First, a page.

With a new and unprecedented collaboration in the logistics industry, DSV Panalpina monopolizes wind turbine manufacturer Vestas' transports.
A week and a half ago, it emerged that DSV Panalpina has entered an exclusive deal to handle all transports for Vestas, the world's biggest wind turbine manufacturer. This includes both general freight and special project freight transports.
The deal came as a surprise to many in the logistics industry, where a number of companies lost Vestas' business overnight.
German competitor DHL Freight has already fired a number of employees in its Danish office as a consequence.
We will not use companies similar to DSV as subsuppliers.
In an interview with ShippingWatch, DSV Panalpina's CEO Jens Bjørn Andersen makes it clear that the company will not rely on other freight forwarders to lift the significantly bigger contract it now has with Vestas.
"We will not use companies similar to DSV as subsuppliers," says Andersen to ShippingWatch in connection with the publication of DSV Panalpina's annual report Friday.
Instead, he points to shipowners, haulage contractors and airlines as companies DSV Panalpina will collaborate with to handle the task.
"We are of course dependent on other good partners with transport material to help us carry out these transports," says the chief executive, who emphasizes that they will not collaborate with direct competitors.
Open to more deals
Companies that previously collaborated with Vestas are now in the process of preparing for the new reality.
Earlier this week, ShippingWatch reported that German logistics company DHL Freight has terminated 10 out of 90 employees at its office in Padborg, Southern Denmark. This happened as a direct consequence of the loss of Vestas as a customer.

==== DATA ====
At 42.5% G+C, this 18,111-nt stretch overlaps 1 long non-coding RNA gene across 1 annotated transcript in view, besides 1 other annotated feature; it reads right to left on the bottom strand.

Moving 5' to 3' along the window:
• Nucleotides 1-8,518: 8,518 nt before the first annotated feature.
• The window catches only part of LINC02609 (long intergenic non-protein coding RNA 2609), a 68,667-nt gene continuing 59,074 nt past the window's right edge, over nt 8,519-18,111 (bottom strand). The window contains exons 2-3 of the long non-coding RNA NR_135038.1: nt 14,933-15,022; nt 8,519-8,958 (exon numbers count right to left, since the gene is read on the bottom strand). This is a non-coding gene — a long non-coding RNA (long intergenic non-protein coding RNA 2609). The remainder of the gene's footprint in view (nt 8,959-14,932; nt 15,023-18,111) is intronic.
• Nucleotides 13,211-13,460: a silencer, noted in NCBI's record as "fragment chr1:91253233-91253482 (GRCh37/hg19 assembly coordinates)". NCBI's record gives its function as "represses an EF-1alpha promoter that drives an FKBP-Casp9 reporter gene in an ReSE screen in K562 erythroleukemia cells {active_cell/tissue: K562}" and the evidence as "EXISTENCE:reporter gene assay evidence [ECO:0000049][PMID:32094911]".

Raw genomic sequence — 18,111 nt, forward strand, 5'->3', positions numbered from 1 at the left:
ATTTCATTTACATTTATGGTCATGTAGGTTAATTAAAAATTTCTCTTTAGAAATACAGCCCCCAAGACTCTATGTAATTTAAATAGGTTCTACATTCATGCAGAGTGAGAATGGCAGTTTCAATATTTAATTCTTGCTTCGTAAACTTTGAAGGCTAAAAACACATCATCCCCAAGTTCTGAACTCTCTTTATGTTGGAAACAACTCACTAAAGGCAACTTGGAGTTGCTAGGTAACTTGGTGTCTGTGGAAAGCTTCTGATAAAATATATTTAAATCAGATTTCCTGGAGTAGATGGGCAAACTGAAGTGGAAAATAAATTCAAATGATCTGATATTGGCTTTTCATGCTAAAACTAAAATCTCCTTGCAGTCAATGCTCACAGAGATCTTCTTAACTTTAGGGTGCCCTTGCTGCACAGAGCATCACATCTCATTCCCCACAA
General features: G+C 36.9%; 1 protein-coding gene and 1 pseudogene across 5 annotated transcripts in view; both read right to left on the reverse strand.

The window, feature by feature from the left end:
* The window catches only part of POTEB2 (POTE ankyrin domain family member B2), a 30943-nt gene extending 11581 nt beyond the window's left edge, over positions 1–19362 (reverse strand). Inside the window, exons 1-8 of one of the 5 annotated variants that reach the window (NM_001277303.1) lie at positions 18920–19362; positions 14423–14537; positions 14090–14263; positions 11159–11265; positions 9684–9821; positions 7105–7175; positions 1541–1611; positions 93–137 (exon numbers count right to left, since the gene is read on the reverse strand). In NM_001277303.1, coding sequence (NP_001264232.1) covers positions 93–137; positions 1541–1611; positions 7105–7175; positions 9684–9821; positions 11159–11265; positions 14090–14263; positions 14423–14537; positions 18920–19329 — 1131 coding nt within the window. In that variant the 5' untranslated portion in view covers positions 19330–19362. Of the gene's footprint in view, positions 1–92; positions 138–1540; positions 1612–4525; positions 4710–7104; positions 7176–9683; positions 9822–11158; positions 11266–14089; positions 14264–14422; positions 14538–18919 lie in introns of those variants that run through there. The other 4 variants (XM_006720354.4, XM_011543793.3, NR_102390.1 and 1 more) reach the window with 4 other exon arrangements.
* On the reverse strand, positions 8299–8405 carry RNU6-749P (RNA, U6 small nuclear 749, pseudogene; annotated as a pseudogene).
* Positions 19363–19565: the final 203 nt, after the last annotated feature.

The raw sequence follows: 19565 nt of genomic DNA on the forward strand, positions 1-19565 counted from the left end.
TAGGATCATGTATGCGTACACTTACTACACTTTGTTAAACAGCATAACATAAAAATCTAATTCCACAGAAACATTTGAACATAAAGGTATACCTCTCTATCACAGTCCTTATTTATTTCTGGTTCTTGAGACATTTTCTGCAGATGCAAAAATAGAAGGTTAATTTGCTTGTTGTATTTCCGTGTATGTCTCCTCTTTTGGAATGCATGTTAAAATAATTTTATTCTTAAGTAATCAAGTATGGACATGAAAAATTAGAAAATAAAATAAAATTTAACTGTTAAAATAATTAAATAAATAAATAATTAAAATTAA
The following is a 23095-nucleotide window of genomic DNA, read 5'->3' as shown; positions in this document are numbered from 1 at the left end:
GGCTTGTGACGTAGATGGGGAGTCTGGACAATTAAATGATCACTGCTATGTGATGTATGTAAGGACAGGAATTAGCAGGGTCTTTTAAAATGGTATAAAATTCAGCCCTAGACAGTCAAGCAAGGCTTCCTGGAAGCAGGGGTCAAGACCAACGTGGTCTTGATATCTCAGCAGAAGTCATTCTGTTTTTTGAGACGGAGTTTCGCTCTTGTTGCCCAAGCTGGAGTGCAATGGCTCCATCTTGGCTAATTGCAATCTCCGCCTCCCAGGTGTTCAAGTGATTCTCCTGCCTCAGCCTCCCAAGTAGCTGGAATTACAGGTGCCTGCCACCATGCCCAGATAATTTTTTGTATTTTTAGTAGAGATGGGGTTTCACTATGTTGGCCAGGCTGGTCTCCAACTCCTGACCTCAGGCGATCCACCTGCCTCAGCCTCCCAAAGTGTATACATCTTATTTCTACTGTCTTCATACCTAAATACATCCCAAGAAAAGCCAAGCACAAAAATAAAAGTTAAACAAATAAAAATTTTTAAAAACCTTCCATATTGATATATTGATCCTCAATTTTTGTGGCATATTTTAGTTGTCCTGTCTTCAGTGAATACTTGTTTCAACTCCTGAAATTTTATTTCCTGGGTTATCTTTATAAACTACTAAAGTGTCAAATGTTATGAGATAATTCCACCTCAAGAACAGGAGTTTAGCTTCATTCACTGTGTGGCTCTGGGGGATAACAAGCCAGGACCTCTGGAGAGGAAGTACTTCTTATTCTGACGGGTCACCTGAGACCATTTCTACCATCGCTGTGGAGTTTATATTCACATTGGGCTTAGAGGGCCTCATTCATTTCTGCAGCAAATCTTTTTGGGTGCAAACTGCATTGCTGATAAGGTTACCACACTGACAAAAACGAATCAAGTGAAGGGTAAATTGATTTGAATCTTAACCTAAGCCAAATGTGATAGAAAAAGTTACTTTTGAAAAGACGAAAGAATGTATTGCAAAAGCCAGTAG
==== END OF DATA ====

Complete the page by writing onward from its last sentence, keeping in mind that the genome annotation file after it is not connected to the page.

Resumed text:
Blue Water Shipping, Scan Global Logistics and German specialist company Deugro are also on the list of companies that have previously carried out small or big assignments for Vestas.
At DSV Panalpina, Andersen describes the Vestas contract as a unique and "significant and considerable development" of the tasks DSV Panalpina has previously carried out for Vestas, which is already one of DSV Panalpina's biggest customers.
There are at least some companies that have contacted us to hear what this deal was and how one could be considered for a similar deal.
Meanwhile, the chief executive does not rule out similar deals in the future.
"This is of course something we will look for in the market going forward. And we're already in dialog with a couple of other companies regarding an agreement. Although maybe not to the same extent," says Andersen and continues:
"There are at least some companies that have contacted us to hear what this deal was and how one could be considered for a similar deal."
Companies like Vestas are not the only ones that are of interest to DSV Panalpina. All industries are in play, says Andersen.
"There is no industry that is not of interest to us."
Requires more employees
Without being willing to disclose any details about the deal, other than the fact it is an annual DKK billion deal, he is willing to say that it will require an increase in employees at DSV Panalpina to handle the increased volumes
"That's for sure. We need to hire quite a few employees throughout the world, not just in Denmark," says Andersen, who is not able to disclose further details.
The deal also poses an entirely different challenge to DSV Panalpina and the company's subsuppliers.
Namely, the fact that Vestas has set a target of becoming CO2-neutral by 2030. One goal of the partnership is therefore to reduce the amount of CO2 emitted during transport.
But there is plenty of time to achieve this target, says Andersen. He does not want to elaborate on what requirements will be imposed on suppliers and shipping companies in future.
"We signed the deal very recently, so it's way too early to enter such specific discussions about it. But we are fully committed to helping Vestas achieve the goals they have set, and we are sure that we will manage to do so."
English Edit: Ida Jacobsen